Back to parables and parabolic imagery: So we have that story of Babylon from the early chapters of Genesis. What do we see? A megalomaniac Nimrod whose doctrine is that mankind can build a unifying religion that will make reverence for God unnecessary. I can recall a very brilliant student telling me that if God would just leave us alone we could accomplish so much good. Like Nimrod who continued to eat from the Forbidden Fruit: “We can be our own gods! We can decide for ourselves what is good and evil.”

In the past I’ve noted that, on one level, Babylon means that everything has a price and that’s all we need to know. On another level, I said the Babylon means slavery and oppression, whether the chains be physical or mental. But on yet another level, I’ll suggest that globalism is just another manifestation of Babylon. It’s a dream of pulling folks together and improving ourselves until we can all discover that great unknown potential of humanity. Babylon means all of those things and much more.

But it’s that persistent lie that we can somehow fix ourselves, that the real problem with this world is that we just haven’t tried hard enough/long enough — that’s the meaning of Babylon I point at here. All the solutions that rest on changing people are doomed before they start. Think about some of the more thoughtful statements about the problems of social media, in which it’s a subtle reminder from some globalist why Trump (dammit!) won the election for POTUS. “If we don’t fix this problem, we can’t get rid of the Trumps in this world.” It’s a form of scolding that marks the Social Justice Warrior front still causing mayhem and havoc in the US today. Shall we tell them that Trump is God’s whip-hand flogging the globalists? And when that’s done, Trump will face his own doom, and his grand schemes will wither away, because that’s how God works with those who refuse to hear His truth with their hearts.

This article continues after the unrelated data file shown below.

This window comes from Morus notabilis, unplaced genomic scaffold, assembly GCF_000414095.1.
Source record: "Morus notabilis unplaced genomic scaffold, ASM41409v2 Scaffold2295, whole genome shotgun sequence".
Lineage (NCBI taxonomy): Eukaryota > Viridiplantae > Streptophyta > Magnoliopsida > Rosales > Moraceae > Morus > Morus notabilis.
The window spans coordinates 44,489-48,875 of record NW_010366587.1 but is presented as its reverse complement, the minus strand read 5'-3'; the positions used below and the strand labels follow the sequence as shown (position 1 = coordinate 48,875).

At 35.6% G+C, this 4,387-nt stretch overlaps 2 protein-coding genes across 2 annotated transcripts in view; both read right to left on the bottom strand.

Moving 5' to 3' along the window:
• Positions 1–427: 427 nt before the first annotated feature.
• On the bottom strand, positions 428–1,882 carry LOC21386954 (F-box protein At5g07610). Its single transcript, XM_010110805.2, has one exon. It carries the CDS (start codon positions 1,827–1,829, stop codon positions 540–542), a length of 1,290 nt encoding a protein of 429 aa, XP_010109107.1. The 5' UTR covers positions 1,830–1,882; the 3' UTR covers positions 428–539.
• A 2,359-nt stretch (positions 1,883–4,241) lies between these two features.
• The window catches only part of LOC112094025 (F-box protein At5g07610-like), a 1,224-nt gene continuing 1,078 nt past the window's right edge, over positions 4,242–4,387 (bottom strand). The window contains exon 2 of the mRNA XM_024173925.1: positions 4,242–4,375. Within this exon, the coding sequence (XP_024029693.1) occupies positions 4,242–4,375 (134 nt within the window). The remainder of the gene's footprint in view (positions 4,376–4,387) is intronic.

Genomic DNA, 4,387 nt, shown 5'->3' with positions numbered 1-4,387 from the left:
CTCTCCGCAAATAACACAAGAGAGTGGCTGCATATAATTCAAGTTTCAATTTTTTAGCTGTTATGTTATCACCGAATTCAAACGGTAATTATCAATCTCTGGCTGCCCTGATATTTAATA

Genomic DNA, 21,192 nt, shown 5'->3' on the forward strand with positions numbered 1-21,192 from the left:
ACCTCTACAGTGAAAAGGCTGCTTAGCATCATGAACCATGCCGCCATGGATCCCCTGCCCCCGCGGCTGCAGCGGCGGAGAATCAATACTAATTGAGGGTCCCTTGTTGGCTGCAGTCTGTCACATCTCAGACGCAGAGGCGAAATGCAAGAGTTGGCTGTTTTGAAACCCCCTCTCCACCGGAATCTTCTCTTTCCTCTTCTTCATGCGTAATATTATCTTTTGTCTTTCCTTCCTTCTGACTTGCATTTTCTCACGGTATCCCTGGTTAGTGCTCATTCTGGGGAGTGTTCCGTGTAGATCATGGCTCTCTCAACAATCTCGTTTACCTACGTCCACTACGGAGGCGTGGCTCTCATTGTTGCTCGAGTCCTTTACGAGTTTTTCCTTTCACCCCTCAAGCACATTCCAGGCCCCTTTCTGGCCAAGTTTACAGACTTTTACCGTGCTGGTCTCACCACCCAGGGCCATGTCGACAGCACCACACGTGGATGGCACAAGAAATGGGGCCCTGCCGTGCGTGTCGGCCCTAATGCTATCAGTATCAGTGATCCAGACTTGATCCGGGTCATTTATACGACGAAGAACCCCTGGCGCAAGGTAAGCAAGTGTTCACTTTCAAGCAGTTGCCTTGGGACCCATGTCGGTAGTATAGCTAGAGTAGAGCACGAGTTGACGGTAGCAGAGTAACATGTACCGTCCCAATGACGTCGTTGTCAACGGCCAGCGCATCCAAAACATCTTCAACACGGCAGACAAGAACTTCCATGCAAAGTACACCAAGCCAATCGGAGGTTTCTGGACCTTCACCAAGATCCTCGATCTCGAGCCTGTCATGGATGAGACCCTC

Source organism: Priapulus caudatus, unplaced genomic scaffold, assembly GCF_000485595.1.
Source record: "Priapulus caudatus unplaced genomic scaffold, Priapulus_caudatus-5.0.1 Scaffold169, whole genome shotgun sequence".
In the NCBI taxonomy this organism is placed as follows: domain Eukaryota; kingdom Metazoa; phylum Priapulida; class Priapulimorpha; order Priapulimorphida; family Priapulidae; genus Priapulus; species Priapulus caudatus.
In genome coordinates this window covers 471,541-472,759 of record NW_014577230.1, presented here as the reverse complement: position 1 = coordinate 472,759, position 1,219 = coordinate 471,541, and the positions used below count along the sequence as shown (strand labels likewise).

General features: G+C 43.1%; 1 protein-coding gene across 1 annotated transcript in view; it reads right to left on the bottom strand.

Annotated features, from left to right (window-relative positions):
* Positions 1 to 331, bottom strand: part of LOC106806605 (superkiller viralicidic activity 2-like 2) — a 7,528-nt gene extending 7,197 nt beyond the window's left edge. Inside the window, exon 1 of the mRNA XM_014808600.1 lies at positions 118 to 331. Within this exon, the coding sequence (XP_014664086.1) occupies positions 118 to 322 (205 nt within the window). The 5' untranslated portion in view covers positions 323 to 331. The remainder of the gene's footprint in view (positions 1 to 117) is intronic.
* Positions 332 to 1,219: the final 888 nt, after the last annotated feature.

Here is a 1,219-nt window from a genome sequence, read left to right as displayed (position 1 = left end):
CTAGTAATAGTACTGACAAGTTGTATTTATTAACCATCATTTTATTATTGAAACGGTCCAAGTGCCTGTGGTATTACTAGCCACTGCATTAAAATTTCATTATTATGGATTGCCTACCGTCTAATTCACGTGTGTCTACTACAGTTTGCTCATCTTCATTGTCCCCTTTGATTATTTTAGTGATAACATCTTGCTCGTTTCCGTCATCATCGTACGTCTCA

I don’t claim to have such marvelous far-seeing answers as the globalist dreamers. There’s nothing to fix in human nature because it can’t be fixed on our end. If God doesn’t reach out and restore to us individually the pathway back to Eden, we’ll never find it. And there sure-as-Hell isn’t any way my answers will be your answers. They might come close enough at times that we can fellowship and work together, but the one thing you should learn from me is how I found the path, not the path I found. There is no one universal answer for mankind once you get past the Flaming Sword.

What I want most for you is the capacity to deal with living truth on your own. I can’t describe it; I can’t make the truth fit into a neat container. I can indicate something about it with a narrative that walks on its own feet and plants markers to things you could explore for yourself. There is no preconceived result, no concrete solution, no great shiny vision for a human future on this planet. All I have are little stories about how I rediscovered something long and often lost in human history: It’s the heart ruling over the intellect. What you do with my little stories is wide open territory in front of us both. I’m not worried about how it turns out because I have no vested interest in outcomes. Just seeing you free to explore the true Land of the Heart, the Land without Words, is all the payback I need.

About Ed Hurst

Disabled Veteran, prophet of God's Laws, Bible History teacher, wannabe writer, volunteer computer technician, cyclist, Social Science researcher
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1 Response to Some More Babylon

  1. Pingback: Kiln blog: Some More Babylon | Do What's Right